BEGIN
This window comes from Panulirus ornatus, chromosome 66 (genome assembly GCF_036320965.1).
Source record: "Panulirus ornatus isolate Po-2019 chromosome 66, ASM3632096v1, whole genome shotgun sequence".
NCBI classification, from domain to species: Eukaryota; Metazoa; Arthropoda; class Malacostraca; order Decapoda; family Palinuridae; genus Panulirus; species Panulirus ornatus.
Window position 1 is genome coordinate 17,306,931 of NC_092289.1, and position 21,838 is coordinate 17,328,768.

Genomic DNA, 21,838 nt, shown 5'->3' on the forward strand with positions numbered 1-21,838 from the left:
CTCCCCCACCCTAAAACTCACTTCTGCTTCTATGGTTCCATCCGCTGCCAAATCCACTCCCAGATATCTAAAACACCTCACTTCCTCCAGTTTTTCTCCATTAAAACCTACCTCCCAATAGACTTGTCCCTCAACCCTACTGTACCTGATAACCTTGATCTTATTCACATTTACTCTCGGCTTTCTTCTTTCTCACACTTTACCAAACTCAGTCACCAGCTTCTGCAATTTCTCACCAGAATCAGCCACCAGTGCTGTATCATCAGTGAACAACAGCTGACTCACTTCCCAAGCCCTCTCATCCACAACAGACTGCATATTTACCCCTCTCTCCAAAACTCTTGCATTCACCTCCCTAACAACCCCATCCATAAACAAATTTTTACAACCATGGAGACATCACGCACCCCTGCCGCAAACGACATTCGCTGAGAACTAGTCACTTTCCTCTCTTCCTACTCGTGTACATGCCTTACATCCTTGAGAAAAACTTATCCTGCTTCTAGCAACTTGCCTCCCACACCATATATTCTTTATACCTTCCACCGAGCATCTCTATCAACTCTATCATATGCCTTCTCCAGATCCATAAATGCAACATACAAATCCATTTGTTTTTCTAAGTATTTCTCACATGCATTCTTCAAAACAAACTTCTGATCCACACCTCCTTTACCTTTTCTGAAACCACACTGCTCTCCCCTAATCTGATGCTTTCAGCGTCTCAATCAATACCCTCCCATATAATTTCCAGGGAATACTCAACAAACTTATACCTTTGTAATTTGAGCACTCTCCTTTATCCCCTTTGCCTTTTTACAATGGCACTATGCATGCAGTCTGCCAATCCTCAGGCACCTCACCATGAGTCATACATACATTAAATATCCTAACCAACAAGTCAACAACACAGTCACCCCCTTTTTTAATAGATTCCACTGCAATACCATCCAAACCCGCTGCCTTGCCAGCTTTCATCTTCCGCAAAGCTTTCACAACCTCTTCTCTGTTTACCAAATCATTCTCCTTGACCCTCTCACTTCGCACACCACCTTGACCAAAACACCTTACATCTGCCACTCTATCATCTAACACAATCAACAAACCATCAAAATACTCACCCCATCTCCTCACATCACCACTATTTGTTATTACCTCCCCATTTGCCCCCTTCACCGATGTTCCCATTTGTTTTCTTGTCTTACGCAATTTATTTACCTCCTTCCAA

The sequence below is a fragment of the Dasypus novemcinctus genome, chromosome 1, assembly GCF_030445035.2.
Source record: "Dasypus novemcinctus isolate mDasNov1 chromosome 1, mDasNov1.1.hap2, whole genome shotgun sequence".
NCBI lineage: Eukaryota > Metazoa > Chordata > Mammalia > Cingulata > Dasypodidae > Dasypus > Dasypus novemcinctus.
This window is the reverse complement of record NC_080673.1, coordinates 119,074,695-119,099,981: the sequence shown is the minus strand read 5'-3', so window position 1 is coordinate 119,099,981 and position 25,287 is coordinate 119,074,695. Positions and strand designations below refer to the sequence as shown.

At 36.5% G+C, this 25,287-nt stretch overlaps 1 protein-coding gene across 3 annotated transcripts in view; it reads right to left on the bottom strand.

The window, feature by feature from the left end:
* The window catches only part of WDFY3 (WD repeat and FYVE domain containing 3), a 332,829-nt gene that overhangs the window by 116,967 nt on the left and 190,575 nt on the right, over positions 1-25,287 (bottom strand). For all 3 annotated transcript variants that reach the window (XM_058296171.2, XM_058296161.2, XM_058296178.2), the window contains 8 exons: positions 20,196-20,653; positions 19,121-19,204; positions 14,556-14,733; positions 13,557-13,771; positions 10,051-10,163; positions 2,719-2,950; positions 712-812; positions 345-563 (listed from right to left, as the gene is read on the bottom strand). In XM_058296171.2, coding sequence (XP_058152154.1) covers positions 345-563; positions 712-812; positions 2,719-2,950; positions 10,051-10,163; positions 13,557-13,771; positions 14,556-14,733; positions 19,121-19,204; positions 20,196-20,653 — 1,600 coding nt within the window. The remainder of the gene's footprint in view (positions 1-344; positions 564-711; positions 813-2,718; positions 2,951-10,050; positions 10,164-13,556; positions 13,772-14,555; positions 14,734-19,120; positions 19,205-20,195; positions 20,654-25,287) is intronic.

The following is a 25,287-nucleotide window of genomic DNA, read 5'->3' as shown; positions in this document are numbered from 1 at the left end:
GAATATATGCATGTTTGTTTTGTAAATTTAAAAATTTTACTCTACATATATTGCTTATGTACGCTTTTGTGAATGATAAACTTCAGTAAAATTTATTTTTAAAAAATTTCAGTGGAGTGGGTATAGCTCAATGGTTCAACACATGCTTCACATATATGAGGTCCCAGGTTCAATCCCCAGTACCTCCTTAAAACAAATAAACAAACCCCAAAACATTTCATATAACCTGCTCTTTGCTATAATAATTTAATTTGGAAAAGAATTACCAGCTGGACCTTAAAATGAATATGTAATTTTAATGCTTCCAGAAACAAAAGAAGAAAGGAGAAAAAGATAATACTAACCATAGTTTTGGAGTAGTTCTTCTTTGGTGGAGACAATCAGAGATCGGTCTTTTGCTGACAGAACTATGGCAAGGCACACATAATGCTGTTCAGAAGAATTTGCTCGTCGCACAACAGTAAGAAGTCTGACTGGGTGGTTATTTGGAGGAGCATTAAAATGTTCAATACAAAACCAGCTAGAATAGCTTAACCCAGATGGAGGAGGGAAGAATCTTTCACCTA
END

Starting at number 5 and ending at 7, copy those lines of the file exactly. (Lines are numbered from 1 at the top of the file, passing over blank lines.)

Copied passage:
Genomic DNA, 21,838 nt, shown 5'->3' on the forward strand with positions numbered 1-21,838 from the left:
CTCCCCCACCCTAAAACTCACTTCTGCTTCTATGGTTCCATCCGCTGCCAAATCCACTCCCAGATATCTAAAACACCTCACTTCCTCCAGTTTTTCTCCATTAAAACCTACCTCCCAATAGACTTGTCCCTCAACCCTACTGTACCTGATAACCTTGATCTTATTCACATTTACTCTCGGCTTTCTTCTTTCTCACACTTTACCAAACTCAGTCACCAGCTTCTGCAATTTCTCACCAGAATCAGCCACCAGTGCTGTATCATCAGTGAACAACAGCTGACTCACTTCCCAAGCCCTCTCATCCACAACAGACTGCATATTTACCCCTCTCTCCAAAACTCTTGCATTCACCTCCCTAACAACCCCATCCATAAACAAATTTTTACAACCATGGAGACATCACGCACCCCTGCCGCAAACGACATTCGCTGAGAACTAGTCACTTTCCTCTCTTCCTACTCGTGTACATGCCTTACATCCTTGAGAAAAACTTATCCTGCTTCTAGCAACTTGCCTCCCACACCATATATTCTTTATACCTTCCACCGAGCATCTCTATCAACTCTATCATATGCCTTCTCCAGATCCATAAATGCAACATACAAATCCATTTGTTTTTCTAAGTATTTCTCACATGCATTCTTCAAAACAAACTTCTGATCCACACCTCCTTTACCTTTTCTGAAACCACACTGCTCTCCCCTAATCTGATGCTTTCAGCGTCTCAATCAATACCCTCCCATATAATTTCCAGGGAATACTCAACAAACTTATACCTTTGTAATTTGAGCACTCTCCTTTATCCCCTTTGCCTTTTTACAATGGCACTATGCATGCAGTCTGCCAATCCTCAGGCACCTCACCATGAGTCATACATACATTAAATATCCTAACCAACAAGTCAACAACACAGTCACCCCCTTTTTTAATAGATTCCACTGCAATACCATCCAAACCCGCTGCCTTGCCAGCTTTCATCTTCCGCAAAGCTTTCACAACCTCTTCTCTGTTTACCAAATCATTCTCCTTGACCCTCTCACTTCGCACACCACCTTGACCAAAACACCTTACATCTGCCACTCTATCATCTAACACAATCAACAAACCATCAAAATACTCACCCCATCTCCTCACATCACCACTATTTGTTATTACCTCCCCATTTGCCCCCTTCACCGATGTTCCCATTTGTTTTCTTGTCTTACGCAATTTATTTACCTCCTTCCAA

The sequence below is a fragment of the Dasypus novemcinctus genome, chromosome 1, assembly GCF_030445035.2.